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= " the systematic application of economic theory, econometric techniques, and other formal or mathematical methods to the study of history". [1]


From the Wikipedia:

"The new economic history originated in 1958 with The Economics of Slavery in the Antebellum South by American economists Alfred H. Conrad and John R. Meyer. The book would cause a firestorm of controversy with its claim, based on statistical data, that slavery would not have ended in the absence of the U.S. Civil War, as the practice was economically efficient and highly profitable for slaveowners.

The term cliometrics—which derives from Clio, who was the muse of history—was originally coined by mathematical economist Stanley Reiter in 1960. Cliometrics became better known when Douglass North and William Parker became the editors of the Journal of Economic History in 1960. The Cliometrics Meetings also began to be held around this time at Purdue University and are still held annually in different locations.

North, a professor at Washington University in St. Louis, would go on to win the Nobel Memorial Prize in Economic Sciences in October 1993 along with Robert William Fogel, himself often described as the father of modern econometric history and Neo-historicals. The two were honoured "for having renewed research in economic history;" the Academy noted that "they were pioneers in the branch of economic history that has been called the 'new economic history,' or cliometrics."[9] Fogel and North received the prize for turning the theoretical and statistical tools of modern economics on the historical past: on subjects ranging from slavery and railroads to ocean shipping and property rights. North was heralded as a pioneer in the "new" institutional history. In the Nobel announcement, specific mention was made of a 1968 paper on ocean shipping, in which North showed that organizational changes played a greater role in increasing productivity than did technological change. Fogel is especially noted for using careful empirical work to overturn conventional wisdom.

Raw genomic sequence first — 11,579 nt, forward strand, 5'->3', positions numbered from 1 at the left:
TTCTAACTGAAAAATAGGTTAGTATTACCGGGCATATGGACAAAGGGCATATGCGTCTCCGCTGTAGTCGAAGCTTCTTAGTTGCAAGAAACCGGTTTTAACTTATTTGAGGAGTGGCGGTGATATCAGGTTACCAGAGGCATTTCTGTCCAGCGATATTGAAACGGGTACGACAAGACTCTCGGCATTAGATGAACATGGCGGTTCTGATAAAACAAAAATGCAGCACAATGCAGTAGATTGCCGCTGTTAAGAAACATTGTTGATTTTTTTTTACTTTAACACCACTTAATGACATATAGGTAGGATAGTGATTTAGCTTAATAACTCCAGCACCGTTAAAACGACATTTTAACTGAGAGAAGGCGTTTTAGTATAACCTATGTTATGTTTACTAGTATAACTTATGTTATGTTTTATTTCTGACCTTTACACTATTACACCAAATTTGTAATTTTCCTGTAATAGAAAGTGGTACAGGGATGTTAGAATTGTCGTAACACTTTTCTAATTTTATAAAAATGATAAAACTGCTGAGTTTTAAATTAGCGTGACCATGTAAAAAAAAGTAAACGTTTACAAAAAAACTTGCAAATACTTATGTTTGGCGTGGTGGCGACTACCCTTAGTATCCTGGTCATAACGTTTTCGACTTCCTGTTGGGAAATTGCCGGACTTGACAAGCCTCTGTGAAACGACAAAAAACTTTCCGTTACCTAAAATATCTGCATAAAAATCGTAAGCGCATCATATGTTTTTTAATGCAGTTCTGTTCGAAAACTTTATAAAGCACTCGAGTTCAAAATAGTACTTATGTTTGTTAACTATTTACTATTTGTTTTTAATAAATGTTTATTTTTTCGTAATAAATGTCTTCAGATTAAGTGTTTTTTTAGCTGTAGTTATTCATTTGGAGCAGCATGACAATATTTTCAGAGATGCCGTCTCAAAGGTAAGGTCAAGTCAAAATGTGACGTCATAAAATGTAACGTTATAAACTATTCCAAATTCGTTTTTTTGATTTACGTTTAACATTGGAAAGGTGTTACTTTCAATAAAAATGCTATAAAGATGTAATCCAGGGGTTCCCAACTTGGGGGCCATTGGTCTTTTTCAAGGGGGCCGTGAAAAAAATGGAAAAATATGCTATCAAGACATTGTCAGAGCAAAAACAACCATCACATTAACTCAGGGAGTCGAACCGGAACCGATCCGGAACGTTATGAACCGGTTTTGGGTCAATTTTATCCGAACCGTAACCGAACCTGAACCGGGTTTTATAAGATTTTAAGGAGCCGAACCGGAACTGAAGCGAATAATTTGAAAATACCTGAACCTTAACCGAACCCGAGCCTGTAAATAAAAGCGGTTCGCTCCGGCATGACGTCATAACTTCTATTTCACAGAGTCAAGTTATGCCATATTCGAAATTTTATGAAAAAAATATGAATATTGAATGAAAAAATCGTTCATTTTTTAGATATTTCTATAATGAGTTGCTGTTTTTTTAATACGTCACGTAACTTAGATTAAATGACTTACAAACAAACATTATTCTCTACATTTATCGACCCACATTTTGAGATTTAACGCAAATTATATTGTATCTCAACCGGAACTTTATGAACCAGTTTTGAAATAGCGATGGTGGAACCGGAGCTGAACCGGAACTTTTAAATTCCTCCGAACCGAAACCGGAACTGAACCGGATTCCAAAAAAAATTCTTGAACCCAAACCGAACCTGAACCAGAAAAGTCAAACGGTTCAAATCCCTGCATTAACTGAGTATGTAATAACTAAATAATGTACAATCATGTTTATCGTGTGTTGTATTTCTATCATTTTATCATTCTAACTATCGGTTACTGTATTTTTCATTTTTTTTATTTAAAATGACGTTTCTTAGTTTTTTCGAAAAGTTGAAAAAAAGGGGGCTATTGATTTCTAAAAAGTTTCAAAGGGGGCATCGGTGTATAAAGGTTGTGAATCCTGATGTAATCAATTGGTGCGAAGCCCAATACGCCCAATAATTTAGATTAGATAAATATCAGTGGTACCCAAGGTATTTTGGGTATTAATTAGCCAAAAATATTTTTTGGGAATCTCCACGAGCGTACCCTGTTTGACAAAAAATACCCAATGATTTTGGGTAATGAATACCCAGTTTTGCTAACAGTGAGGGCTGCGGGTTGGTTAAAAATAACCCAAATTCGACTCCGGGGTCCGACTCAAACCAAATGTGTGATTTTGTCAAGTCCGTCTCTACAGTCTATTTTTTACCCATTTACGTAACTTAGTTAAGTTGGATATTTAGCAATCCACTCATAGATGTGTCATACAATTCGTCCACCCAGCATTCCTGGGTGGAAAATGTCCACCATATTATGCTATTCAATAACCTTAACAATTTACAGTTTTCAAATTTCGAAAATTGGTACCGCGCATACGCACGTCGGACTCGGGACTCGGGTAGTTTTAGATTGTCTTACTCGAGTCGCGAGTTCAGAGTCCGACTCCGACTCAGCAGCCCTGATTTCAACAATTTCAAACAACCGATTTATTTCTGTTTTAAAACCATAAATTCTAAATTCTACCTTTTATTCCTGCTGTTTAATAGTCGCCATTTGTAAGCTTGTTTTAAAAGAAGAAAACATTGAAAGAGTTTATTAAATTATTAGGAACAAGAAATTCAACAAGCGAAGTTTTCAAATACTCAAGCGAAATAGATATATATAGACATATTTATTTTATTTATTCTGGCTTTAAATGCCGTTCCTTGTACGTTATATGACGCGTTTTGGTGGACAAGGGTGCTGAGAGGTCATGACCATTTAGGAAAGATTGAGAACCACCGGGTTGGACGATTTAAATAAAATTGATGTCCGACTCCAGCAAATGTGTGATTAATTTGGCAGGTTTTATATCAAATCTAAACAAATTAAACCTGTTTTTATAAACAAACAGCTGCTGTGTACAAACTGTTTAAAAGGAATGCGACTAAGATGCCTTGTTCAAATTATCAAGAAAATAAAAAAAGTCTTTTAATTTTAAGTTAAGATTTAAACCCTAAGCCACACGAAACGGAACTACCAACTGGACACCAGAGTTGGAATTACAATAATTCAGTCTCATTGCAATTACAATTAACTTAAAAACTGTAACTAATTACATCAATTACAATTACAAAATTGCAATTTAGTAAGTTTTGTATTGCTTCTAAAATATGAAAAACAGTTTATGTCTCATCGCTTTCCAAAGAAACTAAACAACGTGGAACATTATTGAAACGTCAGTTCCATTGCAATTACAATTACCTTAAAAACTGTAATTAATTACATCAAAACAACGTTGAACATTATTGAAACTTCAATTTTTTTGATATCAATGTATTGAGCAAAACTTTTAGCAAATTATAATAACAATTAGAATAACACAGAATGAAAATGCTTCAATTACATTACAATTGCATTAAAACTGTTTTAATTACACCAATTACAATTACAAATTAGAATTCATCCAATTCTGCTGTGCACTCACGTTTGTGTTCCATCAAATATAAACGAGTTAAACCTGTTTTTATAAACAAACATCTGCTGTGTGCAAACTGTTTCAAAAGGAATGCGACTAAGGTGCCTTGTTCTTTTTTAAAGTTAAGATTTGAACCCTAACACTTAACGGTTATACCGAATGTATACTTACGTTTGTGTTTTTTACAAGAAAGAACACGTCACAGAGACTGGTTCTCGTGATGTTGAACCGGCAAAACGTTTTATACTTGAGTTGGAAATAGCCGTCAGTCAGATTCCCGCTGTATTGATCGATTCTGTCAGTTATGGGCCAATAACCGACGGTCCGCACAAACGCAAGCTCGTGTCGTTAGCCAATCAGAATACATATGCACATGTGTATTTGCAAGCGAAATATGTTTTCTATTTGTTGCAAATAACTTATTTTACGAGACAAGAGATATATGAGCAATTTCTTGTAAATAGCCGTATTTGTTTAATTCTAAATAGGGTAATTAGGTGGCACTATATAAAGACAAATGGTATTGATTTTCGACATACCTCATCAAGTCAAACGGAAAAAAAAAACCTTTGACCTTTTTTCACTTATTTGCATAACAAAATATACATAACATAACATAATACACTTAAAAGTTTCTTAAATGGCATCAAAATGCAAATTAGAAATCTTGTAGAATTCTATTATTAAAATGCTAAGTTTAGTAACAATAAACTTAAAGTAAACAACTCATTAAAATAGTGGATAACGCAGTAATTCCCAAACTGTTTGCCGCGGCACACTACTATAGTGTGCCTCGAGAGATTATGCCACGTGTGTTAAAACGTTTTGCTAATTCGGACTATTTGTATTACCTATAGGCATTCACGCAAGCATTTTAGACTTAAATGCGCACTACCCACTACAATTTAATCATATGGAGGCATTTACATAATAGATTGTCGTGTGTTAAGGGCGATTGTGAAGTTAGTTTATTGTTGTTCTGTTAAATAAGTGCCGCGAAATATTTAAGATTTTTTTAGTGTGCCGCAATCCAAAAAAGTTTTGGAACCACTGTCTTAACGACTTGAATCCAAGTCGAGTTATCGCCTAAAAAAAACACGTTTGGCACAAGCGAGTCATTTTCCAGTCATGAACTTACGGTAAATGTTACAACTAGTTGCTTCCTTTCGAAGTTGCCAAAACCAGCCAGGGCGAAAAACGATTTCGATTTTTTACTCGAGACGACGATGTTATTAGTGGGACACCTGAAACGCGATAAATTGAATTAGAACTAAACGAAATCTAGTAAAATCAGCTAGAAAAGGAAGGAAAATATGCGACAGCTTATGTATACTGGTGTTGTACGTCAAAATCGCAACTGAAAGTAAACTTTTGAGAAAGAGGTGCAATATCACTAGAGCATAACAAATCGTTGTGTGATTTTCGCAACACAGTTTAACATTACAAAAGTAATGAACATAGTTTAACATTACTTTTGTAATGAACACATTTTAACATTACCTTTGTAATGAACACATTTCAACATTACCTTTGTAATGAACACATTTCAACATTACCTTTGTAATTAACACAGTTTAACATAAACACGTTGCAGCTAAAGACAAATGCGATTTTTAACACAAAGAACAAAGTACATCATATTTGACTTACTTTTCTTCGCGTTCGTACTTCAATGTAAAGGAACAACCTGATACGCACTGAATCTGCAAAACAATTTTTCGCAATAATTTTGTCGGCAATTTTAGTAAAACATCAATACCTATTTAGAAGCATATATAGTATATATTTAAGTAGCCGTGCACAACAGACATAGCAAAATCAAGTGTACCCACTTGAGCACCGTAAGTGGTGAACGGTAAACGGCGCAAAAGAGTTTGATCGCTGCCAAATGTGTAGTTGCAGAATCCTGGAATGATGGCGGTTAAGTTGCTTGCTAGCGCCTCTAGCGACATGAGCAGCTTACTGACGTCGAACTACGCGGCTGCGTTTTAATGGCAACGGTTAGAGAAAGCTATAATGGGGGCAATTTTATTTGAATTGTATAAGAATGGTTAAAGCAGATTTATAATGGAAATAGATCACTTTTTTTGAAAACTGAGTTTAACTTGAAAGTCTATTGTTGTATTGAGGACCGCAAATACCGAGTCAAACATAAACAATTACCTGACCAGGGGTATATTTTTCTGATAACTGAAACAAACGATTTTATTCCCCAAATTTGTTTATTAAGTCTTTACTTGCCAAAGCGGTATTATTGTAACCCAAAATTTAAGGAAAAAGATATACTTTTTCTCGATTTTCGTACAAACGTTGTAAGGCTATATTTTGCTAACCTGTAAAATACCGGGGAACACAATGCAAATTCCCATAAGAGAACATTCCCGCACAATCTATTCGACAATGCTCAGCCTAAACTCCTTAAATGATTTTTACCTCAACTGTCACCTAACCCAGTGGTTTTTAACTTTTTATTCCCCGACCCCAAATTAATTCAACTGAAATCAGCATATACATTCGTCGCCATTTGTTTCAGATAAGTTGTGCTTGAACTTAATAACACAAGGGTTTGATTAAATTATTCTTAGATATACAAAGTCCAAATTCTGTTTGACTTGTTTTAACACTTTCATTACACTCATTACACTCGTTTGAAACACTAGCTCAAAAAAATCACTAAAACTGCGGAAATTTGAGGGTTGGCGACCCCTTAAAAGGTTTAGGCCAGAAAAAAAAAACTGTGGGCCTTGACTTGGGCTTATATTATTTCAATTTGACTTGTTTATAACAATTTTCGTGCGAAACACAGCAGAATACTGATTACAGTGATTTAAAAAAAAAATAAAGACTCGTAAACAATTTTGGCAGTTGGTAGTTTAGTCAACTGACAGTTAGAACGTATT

With that being said, the new economic history revolution is thought to have begun in the mid-1960s, where areas of key interest included transportation history, slavery, and agriculture. The discipline was resisted as many incumbent economic historians were either historians or economists who had very little connection to economic modeling or statistical techniques. According to cliometric economist Claudia Goldin, the success of the cliometric revolution had as an unintended consequence the disappearance of economic historians from history departments. As economic historians started using the same tools as economists, they started to seem more like other economists. In Goldin's words, "the new economic historians extinguished the other side." The other side nearly disappeared altogether, with only a few remaining in history departments and business schools. However, some new economic historians did, in fact, begin research around this time, among them were Kemmerer and Larry Neal (a student of Albert Fishlow, a leader of the cliometric revolution) from Illinois, Paul Uselding from Johns Hopkins, Jeremy Atack from Indiana, and Thomas Ulen from Stanford.

Cliometrics would be introduced to Germany by American-born and -educated Richard H. Tilly in the 1970s.[16] The Cliometric Society, a group to encourage and further the study of cliometrics, was founded in 1983.

There has been a revival in 'new economic history' since the late 1990s. The number of papers on economic history published in the top economics journals has increased in the last decades, comprising 6.6% of articles in the American Economic Review and 10.8% of articles in the Quarterly Journal of Economics for the period 2004-2014. Today, cliometric approaches are standard in several journals, including the Journal of Economic History, Explorations in Economic History, the European Review of Economic History, and Cliometrica."